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Is bio-engineered fashion a future solution for ocean microplastics?

Scientists and fashion designers are working together to create clothing using food and drink, meaning plant-based alternatives to environmentally damaging fabrics could be coming very soon.

Clothing made from synthetic materials currently dominate the fashion consumer market, with over 60% of clothing produced being made from plastics rather than organic materials like cotton and wool.

You’re probably familiar with the textiles polyester, nylon, acrylic, and polyamide – which are commonly used by fast fashion brands to produce clothing on a mass scale.

Unfortunately, items made from these have a short closet-life, surviving just a few wears and washes before being thrown out.

Those few washes, however, have a huge impact on our environment, as the synthetic fabrics release thousands of microplastics inside your washing machine with each cycle.

In fact, acrylic has been identified as the worst contributor to this with an estimated 728,789 fibres released per 6kg wash.

These fibres are thinner than a strand of human hair and after being drained out of your washing machine travel into the water treatment system, out to our oceans and (rather dauntingly) into the food chain.

Researchers found that 73 percent of fish caught at mid-ocean depths in the Atlantic had microplastics in their stomachs. That being said, if you eat seafood, you’re most likely consuming microplastics – all while wearing them… yum.

But it doesn’t have to be this way.

Breakthroughs in fashion bioengineering have already discovered that aquatic algae and mushrooms can successfully be turned into both sequins and leather-like material, respectively. This is huge news – especially for couture designers who utilise these previously non-biodegradable elements in high numbers to generate intricate designs.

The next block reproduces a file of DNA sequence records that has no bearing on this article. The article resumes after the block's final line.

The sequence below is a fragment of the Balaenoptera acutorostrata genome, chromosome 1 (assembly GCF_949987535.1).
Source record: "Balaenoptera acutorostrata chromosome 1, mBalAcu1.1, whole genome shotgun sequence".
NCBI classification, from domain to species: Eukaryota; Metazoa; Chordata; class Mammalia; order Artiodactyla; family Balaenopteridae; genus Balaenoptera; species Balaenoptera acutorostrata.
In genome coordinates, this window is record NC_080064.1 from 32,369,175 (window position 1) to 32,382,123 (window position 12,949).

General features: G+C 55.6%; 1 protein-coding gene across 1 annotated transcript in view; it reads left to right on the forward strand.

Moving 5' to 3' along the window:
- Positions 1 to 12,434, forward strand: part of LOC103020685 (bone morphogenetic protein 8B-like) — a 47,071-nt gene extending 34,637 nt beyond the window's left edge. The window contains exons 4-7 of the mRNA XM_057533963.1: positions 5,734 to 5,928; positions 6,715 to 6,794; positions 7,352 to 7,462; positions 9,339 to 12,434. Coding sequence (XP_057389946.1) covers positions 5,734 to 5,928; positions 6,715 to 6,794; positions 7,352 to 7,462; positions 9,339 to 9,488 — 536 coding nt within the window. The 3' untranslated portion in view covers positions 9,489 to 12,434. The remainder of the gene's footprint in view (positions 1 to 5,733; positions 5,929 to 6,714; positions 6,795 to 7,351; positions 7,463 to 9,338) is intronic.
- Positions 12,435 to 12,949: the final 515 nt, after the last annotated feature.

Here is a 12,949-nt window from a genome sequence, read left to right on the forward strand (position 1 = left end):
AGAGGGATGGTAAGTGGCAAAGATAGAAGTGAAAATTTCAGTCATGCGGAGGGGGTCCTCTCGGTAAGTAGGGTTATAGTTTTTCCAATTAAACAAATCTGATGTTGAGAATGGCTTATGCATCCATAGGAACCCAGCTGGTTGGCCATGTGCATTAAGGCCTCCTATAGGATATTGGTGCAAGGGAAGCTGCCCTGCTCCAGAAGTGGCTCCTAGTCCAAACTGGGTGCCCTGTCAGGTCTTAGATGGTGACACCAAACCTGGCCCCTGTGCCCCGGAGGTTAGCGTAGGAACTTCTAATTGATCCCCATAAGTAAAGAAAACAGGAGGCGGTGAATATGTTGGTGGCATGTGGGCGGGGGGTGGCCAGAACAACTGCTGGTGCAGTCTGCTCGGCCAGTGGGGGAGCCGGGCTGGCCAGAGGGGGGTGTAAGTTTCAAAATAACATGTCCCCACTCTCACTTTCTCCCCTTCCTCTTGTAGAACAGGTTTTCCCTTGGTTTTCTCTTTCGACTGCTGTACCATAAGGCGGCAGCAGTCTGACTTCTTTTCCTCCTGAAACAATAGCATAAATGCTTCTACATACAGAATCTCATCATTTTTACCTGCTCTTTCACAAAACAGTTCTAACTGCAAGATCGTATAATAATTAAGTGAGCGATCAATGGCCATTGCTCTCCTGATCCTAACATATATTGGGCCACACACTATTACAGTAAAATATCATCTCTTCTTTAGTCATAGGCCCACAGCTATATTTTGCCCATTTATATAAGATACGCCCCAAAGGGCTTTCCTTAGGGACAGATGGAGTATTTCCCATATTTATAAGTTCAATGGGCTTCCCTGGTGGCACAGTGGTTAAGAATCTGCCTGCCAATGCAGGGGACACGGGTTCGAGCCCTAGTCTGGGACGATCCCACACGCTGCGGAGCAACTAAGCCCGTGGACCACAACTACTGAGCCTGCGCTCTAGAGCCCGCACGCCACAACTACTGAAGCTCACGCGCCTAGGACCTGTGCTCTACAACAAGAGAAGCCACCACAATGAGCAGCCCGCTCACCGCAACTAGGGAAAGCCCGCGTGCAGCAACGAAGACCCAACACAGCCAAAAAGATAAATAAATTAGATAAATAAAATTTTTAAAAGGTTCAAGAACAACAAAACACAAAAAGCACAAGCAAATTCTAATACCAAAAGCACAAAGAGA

The designer rethinking the creative process of fashion from start to finish

BioCouture, run by British designer Suzanna Lee, is a consultancy experimenting with developing organic fabrics and other materials that can be used for clothing and accessories.

Inspired by a biologist who told her that she could cultivate fabrics from fermenting bacteria, yeast, and sweetened green tea, she began the fermenting process over the course of 2-3 weeks.

Suzanna discovered that during this short time, the bacteria spin cellulose fibres which eventually forms layers resembling translucent paper. While still wet, the material can be moulded around a mannequin into 3D designs, essentially sewing itself together.

It’s encouraging to see major brands utilizing these types of sustainable, organic materials. Adidas is working on a mushroom-leather Stan Smith trainer and fashion house Hermes has recently announced a future collection using plant-based ‘leather’.

Although bioengineered clothing is still in its early days, extensive work is being done to increase the durability of organic fabrics – from waterproofing to slowing the currently rapid speed of biodegradation using special dyes.

Given the prevalence of synthetic fabrics on the market, it’s likely we all have a few items in our closets that aren’t entirely environmentally friendly.

Simple ways to reduce the shedding of these microplastics include washing your clothes at a lower temperature, using a gentler spinning cycle, and reducing the amount of clothes you buy made from such materials.

To avoid microplastics altogether, look out for items of clothing made from organic cotton, linen, bamboo, hemp or wool. These fabrics take less energy to produce and have a significantly smaller impact on the environment.

As pressure mounts on the fashion industry to come up with more sustainable design solutions, it looks like we can expect this list to grow significantly in years to come.

 

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